RELATED: A Chat With Fond du Lac’s Karen Diver, Presidential Climate Change Task Force

The money will fund the development of resource management methods, climate-resilience planning, and youth education and empowerment. Climate adaptation grants will also be awarded for the development of climate-adaptation training programs, assessment of vulnerability, monitoring and other aspects of learning about the effects of climate change. Adaptation planning sessions will be offered, and tribal outreach will be funded with the money as well, Interior said. Administration officials said such measures are sorely needed.

RELATED: 9 Tribal Nations Taking a Direct Hit From Climate Change

“From the Everglades to the Great Lakes to Alaska and everywhere in between, climate change is a leading threat to natural and cultural resources across America, and tribal communities are often the hardest hit by severe weather events such as droughts, floods and wildfires,” said Secretary of the Interior Sally Jewell, chair of the White House Council on Native American Affairs, in a statement. “Building on the President’s commitment to tribal leaders, the partnership announced today will help tribal nations prepare for and adapt to the impacts of climate change on their land and natural resources.”

Obama has been highlighting the effects of climate change on Native peoples in his efforts to construct a plan for dealing with the inevitable changes.

RELATED: Obama Taps Tribes to Assist in Adapting to Climate Change

“Impacts of climate change are increasingly evident for American Indian and Alaska Native communities and, in some cases, threaten the ability of tribal nations to carry on their cultural traditions and beliefs,” said Assistant Secretary of Indian Affairs Kevin Washburn. “We have heard directly from tribes about climate change and how it dramatically affects their communities, many of which face extreme poverty as well as economic development and infrastructure challenges. These impacts test their ability to protect and preserve their land and water for future generations. We are committed to providing the means and measures to help tribes in their efforts to protect and mitigate the effects of climate change on their land and natural resources.”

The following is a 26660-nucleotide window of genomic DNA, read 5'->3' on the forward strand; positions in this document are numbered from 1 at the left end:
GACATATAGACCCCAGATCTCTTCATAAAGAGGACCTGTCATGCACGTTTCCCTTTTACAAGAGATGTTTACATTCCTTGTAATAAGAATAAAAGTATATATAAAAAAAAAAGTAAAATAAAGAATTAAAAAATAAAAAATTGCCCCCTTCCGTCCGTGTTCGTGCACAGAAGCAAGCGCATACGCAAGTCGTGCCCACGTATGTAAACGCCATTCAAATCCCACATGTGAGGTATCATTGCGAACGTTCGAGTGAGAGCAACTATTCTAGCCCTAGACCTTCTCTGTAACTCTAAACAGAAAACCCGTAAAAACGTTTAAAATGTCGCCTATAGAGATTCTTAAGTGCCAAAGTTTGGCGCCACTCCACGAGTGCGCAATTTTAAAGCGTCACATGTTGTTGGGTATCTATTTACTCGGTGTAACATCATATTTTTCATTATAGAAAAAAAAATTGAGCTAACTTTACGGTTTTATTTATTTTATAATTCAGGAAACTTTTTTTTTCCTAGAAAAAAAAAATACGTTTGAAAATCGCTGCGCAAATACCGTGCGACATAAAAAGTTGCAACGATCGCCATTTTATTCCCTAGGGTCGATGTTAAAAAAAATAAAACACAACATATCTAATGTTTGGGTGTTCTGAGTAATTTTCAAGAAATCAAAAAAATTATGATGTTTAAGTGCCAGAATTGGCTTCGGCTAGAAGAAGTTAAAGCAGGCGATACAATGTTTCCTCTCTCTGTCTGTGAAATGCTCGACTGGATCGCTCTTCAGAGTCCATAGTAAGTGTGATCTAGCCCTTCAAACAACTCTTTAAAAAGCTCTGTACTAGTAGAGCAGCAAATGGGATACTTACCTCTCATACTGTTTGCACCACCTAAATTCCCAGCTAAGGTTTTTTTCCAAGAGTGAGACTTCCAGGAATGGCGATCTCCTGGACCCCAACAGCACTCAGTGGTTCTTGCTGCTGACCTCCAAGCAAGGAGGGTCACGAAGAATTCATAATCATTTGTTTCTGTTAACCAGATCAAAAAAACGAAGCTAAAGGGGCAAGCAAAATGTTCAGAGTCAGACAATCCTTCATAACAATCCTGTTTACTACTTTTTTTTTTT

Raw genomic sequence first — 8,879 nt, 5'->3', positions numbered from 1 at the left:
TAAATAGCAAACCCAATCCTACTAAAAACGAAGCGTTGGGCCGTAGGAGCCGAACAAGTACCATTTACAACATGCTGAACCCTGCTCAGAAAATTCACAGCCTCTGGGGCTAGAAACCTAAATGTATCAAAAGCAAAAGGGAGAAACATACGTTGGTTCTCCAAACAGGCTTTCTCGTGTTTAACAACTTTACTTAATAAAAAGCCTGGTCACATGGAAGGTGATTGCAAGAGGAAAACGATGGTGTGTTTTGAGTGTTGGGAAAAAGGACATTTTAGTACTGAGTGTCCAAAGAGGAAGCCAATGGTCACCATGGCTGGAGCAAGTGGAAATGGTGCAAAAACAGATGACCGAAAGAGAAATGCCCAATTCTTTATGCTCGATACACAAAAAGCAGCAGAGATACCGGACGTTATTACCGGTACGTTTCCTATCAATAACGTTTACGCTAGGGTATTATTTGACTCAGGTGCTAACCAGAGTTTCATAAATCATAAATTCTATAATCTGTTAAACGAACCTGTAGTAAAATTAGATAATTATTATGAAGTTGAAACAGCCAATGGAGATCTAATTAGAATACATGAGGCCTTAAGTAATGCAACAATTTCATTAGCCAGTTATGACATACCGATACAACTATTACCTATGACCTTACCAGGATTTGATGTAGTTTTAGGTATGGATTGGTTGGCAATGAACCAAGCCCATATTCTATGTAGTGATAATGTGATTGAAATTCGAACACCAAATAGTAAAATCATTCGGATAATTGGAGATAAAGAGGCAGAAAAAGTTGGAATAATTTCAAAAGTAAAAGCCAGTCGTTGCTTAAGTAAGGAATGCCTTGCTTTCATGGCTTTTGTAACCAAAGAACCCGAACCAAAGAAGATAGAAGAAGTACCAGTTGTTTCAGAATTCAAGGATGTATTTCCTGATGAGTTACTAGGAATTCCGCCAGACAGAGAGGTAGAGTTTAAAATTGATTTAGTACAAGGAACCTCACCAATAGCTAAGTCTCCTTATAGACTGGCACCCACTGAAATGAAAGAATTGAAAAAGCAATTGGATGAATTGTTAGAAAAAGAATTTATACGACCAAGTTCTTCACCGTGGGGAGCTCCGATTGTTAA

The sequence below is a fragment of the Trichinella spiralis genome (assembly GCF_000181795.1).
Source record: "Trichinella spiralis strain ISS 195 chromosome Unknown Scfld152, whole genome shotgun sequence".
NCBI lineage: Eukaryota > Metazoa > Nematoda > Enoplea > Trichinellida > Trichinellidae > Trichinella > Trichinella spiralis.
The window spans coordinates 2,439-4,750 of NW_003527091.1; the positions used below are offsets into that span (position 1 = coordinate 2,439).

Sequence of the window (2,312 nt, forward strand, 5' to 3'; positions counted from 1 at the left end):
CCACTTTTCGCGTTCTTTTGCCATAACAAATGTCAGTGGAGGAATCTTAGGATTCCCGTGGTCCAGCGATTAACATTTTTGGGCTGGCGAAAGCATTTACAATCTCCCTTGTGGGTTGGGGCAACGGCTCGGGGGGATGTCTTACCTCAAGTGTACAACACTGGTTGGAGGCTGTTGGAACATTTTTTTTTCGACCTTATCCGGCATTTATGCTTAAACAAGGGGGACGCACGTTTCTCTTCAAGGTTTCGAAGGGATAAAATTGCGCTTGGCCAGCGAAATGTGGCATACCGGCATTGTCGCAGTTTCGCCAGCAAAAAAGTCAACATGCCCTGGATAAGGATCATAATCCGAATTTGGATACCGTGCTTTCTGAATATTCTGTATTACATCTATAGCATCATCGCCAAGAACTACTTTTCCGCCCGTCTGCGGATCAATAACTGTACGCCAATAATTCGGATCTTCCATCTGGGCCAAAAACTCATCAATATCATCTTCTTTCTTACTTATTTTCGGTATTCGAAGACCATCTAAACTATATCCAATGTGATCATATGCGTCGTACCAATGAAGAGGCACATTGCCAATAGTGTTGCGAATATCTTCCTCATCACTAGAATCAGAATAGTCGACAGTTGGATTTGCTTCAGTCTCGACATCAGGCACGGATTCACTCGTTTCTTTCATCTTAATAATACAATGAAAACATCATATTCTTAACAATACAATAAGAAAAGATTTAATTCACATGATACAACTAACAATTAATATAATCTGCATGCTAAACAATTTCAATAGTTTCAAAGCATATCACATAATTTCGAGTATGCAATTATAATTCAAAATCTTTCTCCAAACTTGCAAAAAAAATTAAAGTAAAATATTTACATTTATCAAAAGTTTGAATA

The Interior Department will also team up with the U.S. Environmental Protection Agency (EPA) to create a subgroup on climate change under the White House Council on Native American Affairs, the DOI said. This cooperation between Jewell and EPA Administrator Gina McCarthy will entail working with tribes to pool data and information on climate change effects that are directly relevant to issues faced by American Indians and Alaska Natives. Traditional and ecological knowledge will be a cornerstone of the initiative.

“Tribes are at the forefront of many climate issues, so we are excited to work in a more cross-cutting way to help address tribal climate needs,” said McCarthy in the statement. “We’ve heard from tribal leaders loud and clear: when the federal family combines its efforts, we get better results—and nowhere are these results needed more than in the fight against climate change.”

 

Read more at http://indiancountrytodaymedianetwork.com/2014/07/16/obama-allocates-10-million-tribal-climate-change-adaptation-155890

Obama’s Climate Initiatives in the Northwest

A 3-D map of the Olympic National Forest.Credit Martin D. Adamiker / Wikimedia

A 3-D map of the Olympic National Forest.
Credit Martin D. Adamiker / Wikimedia

 

By: Courtney Flatt, Northwest Public Radio

 

President Obama Wednesday announced several initiatives to help prepare for a warming climate. He said wildfires, heat waves and rising sea levels brought on by climate change threaten public safety.

One of the main problems that the initiatives will address in the Northwest is the risk people face from floods and landslides.

Climate scientists say warmer winter storms will lead to more frequent and prolonged periods of rainfall. And that could trigger more landslides like the Oso disaster that killed 47 people last march in Washington’s north Cascades. But detailed 3-D maps can help predict where disasters like the Oso landslide could happen.

Check out our earlier coverage of landslide risks to homeowners and how changing rainfall could lead to more landslides.

Obama’s climate initiative will give $13 million dollars to the U.S. Geological Survey to help map more areas, which is not much money for this expensive technology. But Tom Carlson, a geographer with the USGS, says every little bit helps.

He says only about one-fourth of Washington has been mapped by this technology.

“It’s very patchy. There are lots of doughnut holes out there, lots of blank spots,” Carlson says.

About one-third of Oregon and very few parts of Idaho have been mapped.

Also in the president’s initiative:

  • Tribes will get $10 million to help mitigate and plan for climate change. Tribes will be awarded grants to start planning how to adapt and monitor changes and vulnerabilities. They’ll also get money to help gather and share more data about the effects of climate change.